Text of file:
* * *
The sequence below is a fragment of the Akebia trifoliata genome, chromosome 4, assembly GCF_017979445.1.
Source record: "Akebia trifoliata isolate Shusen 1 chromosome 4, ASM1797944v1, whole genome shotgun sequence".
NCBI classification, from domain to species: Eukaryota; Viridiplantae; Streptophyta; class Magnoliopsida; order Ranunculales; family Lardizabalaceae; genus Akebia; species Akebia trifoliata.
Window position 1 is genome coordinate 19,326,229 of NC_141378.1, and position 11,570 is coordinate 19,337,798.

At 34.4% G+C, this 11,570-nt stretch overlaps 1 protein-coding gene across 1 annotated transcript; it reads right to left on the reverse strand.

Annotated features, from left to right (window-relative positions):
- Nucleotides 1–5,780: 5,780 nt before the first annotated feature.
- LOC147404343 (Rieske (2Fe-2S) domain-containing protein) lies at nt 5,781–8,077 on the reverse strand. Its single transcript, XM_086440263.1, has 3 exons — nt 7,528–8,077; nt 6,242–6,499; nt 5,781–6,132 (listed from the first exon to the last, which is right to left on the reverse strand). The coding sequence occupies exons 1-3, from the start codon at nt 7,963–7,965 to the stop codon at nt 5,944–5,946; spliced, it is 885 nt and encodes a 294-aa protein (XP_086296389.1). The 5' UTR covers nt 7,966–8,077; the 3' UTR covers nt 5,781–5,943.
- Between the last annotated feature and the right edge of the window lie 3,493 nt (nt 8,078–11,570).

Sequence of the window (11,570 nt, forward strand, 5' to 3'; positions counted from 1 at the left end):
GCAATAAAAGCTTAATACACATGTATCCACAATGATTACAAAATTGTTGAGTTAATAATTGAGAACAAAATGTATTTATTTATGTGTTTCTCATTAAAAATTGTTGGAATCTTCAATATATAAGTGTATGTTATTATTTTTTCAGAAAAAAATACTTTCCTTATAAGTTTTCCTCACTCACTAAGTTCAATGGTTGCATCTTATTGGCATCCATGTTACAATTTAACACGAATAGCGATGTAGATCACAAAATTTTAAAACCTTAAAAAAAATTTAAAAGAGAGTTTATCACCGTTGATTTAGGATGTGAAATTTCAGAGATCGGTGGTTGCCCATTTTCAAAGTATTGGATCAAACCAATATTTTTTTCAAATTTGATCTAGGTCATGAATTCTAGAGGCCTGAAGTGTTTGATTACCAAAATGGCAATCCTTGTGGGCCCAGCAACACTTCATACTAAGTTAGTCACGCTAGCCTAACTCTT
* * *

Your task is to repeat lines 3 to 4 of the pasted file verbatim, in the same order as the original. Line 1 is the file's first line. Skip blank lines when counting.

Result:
NCBI classification, from domain to species: Eukaryota; Viridiplantae; Streptophyta; class Magnoliopsida; order Ranunculales; family Lardizabalaceae; genus Akebia; species Akebia trifoliata.
Window position 1 is genome coordinate 19,326,229 of NC_141378.1, and position 11,570 is coordinate 19,337,798.